but don’t, come true.

By Lourdes Keochgerien – Uruguay & USA

Life Tremors

Botticelli Armillary sphere

Image courtesy of The Yorck Library (Wikimedia Commons)

the armillary sphere of my life
was comprised of many rings
(hispanic, american, nerd, women)
which avoided collision.


these lackluster, neglected circles
toppled into one another without
order or end
onto unknown lands.

now novel observers measure this unraveled world
better than Eratosthenes
with just a glance,
a question,
a nod.

but assembly without instructions
will rebuild my brass world
with more layers
(uruguayan, ex-pat, explorer, human)
and more endurance.

By Maja Vidmar, translated by Tomaž Flajs – Slovenia

How You Fall in Love

Image courtesy of Mr Senseless (Wikimedia Commons)

When you fall in love
With your dog,
You put on his
Little yellow paws
And with his
Swift heart
You start running from
A friend to
A friend, from
A neighbour to
A neighbour, from
A stranger to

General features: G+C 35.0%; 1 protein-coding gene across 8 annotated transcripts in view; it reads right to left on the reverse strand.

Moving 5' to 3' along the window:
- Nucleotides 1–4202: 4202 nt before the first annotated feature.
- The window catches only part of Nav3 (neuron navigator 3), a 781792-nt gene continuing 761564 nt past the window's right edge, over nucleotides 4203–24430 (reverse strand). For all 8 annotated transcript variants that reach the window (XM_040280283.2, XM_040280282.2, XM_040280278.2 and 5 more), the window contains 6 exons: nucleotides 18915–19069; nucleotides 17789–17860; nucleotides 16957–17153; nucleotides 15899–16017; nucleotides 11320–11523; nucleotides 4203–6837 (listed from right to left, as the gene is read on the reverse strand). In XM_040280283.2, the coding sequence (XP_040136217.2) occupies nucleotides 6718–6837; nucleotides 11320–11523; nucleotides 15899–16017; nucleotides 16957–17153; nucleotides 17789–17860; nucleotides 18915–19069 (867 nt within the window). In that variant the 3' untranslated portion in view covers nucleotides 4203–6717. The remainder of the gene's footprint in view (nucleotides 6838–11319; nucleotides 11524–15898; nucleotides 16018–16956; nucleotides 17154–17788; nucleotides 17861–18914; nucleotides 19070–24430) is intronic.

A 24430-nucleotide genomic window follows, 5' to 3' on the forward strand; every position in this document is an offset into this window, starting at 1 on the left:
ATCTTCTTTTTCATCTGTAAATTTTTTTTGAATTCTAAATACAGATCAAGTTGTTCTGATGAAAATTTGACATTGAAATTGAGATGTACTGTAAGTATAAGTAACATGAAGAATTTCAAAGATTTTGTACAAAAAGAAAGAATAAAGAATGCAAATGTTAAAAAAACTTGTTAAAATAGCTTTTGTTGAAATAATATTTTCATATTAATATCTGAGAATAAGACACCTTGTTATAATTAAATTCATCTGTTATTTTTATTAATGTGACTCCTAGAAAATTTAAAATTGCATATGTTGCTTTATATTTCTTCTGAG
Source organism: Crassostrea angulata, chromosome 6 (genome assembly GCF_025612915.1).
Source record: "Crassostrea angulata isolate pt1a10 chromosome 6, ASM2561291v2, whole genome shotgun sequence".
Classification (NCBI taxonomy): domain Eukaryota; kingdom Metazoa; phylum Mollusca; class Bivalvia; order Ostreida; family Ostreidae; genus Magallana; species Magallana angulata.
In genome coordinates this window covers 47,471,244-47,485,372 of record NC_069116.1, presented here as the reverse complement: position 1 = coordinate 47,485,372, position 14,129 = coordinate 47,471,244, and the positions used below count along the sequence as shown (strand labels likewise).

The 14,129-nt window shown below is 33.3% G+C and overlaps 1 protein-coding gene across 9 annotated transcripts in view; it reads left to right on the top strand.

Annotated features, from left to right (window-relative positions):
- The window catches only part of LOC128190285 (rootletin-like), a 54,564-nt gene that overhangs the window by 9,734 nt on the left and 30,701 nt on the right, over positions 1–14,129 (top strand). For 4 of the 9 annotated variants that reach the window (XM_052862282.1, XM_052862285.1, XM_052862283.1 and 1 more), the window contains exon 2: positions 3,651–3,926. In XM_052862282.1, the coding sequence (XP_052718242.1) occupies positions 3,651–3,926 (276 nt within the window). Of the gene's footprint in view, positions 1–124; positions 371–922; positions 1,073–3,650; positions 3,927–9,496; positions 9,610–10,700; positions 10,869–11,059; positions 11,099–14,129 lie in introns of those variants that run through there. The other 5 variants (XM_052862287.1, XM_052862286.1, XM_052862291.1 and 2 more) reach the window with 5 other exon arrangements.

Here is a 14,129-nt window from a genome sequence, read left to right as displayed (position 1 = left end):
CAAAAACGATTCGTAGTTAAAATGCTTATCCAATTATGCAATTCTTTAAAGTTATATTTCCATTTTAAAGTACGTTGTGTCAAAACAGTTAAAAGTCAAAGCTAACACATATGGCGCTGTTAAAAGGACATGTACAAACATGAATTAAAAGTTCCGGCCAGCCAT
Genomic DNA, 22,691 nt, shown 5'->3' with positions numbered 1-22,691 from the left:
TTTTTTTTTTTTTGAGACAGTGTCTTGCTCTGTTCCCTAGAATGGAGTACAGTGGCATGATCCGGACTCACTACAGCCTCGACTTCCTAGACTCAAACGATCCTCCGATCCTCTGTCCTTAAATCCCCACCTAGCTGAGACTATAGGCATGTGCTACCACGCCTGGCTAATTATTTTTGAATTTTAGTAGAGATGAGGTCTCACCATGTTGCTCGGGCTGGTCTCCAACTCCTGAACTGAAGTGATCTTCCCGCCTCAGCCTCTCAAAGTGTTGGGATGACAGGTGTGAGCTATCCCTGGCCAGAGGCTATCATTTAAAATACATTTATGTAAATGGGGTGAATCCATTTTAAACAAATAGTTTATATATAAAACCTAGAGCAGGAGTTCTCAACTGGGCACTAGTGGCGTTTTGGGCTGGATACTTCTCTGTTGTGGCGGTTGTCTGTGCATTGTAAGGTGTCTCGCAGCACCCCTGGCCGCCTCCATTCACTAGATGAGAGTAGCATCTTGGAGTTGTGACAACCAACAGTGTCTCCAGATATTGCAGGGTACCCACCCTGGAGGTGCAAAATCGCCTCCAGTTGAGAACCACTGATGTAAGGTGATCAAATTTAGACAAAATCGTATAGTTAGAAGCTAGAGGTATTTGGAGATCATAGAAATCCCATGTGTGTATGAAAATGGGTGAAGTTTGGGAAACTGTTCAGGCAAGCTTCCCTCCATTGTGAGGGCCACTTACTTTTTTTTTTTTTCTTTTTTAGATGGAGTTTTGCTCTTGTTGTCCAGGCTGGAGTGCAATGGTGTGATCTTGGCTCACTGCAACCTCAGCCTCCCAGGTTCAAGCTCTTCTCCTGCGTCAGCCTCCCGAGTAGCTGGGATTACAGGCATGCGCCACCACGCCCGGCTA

A stranger.
After you have drawn
The picture of
All his paths,
You may lay
Your tired head
On the doormat
Of the healed world.

By Rich Larson – Canada

Other Astronomical Distances

Image courtesy of Omer Unlu (

If I could remeasure the globe,
I’d tighten latitudes and
Crush down longitudes,
I’d roll up the Tropic of Cancer
And shuffle those tectonic plates.

I would carve away continents,
Drop cities into the sea,
Scratch out every good and bad place
We once wanted to go,
Leaving only one rocky island,
Gnashed by waves
With enough space for the pair of us.

Then I’d stand on this side,
You on the other,
And after days, maybe weeks,